Dunhill Icon Absolute Eau de Parfum

Icon Absolute repeats the notes of black pepper and bergamot from the original Icon olfactive pyramide, but elaborates the new composition in a completely different direction and manner. In the heart of the fragrance we find a cold and sharp, almost agressive saffron note, supported with flowers (black rose and jasmine). The rich and masculine signature comes with precious, warm, balsamic oud notes and some Tuscan leather, while tobbaco leaves give a fine powdery and slightly sweet, smoky trail.

Top: bergamot, black pepper
Heart: saffron, black rose, jasmine
Base: Tuscan leather, oud wood, tobacco leaves

The flacon is beautiful, massive and modern, designed with special care and attention to each detail. Created by renowned designer Mark Eisen, the gold cylinder bottle features a engine turning pattern that pays homage to Dunhill’s automotive origins (Dunhill’s Motorities). The smooth surface of the top of the golden stopper is embossed with the Dunhill relief logo. It is undoubtedly one of the most stylish fragrance bottle I have ever laid eyes on. The outer carton is playing with contrasts of golden surfaces and black, bold details.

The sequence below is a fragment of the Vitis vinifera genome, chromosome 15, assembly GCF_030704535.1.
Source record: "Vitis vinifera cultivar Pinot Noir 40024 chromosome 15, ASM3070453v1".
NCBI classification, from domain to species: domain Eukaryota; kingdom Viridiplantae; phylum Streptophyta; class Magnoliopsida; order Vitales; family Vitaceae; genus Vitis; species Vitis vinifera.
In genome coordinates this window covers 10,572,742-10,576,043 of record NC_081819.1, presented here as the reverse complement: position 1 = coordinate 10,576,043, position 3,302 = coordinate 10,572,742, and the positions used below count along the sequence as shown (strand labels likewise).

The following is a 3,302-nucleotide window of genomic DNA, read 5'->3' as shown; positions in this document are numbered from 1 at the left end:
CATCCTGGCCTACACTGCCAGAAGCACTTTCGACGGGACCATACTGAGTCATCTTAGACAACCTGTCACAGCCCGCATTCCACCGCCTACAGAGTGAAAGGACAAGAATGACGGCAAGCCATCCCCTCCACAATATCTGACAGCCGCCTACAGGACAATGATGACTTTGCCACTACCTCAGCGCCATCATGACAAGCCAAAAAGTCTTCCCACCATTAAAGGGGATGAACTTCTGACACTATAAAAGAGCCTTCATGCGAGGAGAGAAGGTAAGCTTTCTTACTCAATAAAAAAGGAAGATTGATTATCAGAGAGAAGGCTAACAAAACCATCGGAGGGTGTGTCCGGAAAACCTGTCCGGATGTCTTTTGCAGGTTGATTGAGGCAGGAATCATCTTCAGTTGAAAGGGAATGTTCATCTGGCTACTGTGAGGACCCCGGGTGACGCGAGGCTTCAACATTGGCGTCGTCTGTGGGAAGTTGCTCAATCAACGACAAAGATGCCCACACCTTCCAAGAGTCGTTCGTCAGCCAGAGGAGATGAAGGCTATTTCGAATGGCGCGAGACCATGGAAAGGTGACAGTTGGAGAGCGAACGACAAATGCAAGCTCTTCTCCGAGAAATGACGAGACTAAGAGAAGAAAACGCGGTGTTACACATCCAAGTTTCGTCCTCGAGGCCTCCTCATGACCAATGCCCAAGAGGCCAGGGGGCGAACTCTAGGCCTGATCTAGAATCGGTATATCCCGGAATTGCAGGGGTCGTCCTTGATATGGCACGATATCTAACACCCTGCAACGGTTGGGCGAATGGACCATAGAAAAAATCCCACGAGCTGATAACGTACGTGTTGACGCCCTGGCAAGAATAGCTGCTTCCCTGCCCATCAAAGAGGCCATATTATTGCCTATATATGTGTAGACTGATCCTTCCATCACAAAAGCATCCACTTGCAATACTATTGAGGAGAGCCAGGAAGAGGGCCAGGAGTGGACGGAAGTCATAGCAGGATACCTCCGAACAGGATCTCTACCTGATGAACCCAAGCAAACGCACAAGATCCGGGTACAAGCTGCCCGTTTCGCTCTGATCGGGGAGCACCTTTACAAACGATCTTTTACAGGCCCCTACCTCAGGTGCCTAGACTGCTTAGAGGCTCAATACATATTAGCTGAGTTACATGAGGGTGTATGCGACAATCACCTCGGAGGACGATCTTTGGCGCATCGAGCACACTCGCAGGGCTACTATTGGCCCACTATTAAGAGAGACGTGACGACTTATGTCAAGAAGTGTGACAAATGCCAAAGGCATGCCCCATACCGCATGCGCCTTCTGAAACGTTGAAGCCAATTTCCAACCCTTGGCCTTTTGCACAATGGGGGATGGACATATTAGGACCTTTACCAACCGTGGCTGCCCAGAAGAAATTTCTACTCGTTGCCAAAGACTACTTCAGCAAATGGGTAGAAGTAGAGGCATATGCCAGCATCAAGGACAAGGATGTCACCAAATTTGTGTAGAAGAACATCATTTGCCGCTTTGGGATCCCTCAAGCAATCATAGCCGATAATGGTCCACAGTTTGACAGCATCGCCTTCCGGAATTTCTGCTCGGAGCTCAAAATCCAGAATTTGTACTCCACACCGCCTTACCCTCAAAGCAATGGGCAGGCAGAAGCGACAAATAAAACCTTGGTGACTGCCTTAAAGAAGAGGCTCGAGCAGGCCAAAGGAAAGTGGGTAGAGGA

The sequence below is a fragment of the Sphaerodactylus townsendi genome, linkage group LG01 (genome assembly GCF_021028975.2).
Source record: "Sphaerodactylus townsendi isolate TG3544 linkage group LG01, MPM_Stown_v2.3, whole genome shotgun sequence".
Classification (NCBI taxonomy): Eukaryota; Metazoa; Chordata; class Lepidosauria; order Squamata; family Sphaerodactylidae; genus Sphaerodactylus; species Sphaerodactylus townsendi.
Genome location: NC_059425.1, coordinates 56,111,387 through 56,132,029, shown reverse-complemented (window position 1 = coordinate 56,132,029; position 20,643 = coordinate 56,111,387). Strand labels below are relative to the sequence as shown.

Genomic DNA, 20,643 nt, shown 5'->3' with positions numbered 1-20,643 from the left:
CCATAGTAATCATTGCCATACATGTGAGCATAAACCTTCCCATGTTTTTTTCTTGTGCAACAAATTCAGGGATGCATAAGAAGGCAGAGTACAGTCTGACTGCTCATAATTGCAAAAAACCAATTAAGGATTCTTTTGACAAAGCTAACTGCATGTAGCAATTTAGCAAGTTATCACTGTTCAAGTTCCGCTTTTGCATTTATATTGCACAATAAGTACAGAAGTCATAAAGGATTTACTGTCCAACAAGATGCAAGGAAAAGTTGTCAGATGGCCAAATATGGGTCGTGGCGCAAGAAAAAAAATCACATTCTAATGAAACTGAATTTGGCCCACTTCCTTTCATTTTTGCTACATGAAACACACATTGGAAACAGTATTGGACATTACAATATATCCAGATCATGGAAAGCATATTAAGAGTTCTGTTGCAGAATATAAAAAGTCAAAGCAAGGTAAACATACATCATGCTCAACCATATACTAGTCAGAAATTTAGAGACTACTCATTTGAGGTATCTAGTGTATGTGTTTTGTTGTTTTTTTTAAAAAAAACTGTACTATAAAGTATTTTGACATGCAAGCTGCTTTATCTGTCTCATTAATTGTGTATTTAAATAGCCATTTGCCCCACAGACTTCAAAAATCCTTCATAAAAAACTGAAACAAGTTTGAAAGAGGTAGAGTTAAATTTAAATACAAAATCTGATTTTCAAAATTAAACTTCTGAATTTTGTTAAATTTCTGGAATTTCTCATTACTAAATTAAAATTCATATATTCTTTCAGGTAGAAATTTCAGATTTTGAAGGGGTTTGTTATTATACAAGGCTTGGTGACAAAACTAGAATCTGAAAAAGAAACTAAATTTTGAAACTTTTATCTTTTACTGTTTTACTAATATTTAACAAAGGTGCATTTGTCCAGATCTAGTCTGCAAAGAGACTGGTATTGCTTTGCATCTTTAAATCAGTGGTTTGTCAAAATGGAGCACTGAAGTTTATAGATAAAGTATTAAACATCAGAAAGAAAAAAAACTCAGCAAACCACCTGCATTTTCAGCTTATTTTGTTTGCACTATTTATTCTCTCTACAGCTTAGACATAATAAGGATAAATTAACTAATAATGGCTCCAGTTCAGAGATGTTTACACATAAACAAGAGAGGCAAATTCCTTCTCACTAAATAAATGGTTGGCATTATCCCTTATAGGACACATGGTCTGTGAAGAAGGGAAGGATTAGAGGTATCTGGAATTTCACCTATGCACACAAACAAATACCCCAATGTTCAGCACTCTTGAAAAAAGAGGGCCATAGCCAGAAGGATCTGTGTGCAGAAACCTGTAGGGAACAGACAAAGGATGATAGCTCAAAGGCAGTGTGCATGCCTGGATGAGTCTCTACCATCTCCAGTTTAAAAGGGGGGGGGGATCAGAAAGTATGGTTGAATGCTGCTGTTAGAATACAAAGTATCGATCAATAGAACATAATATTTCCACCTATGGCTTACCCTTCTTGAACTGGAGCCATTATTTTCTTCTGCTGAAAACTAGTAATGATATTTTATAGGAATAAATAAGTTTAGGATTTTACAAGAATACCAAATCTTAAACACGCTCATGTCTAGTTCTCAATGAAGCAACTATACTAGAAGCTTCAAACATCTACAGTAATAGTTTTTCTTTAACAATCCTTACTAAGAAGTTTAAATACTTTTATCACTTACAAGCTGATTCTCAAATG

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The advertising photos are signed by Annie Liebovitz, who photographed Andrew Cooper  as the face for the Icon fragrance. Dunhill Icon Absolute is available in 100 ml Eau de Parfum flacons. Its price is 90 pounds.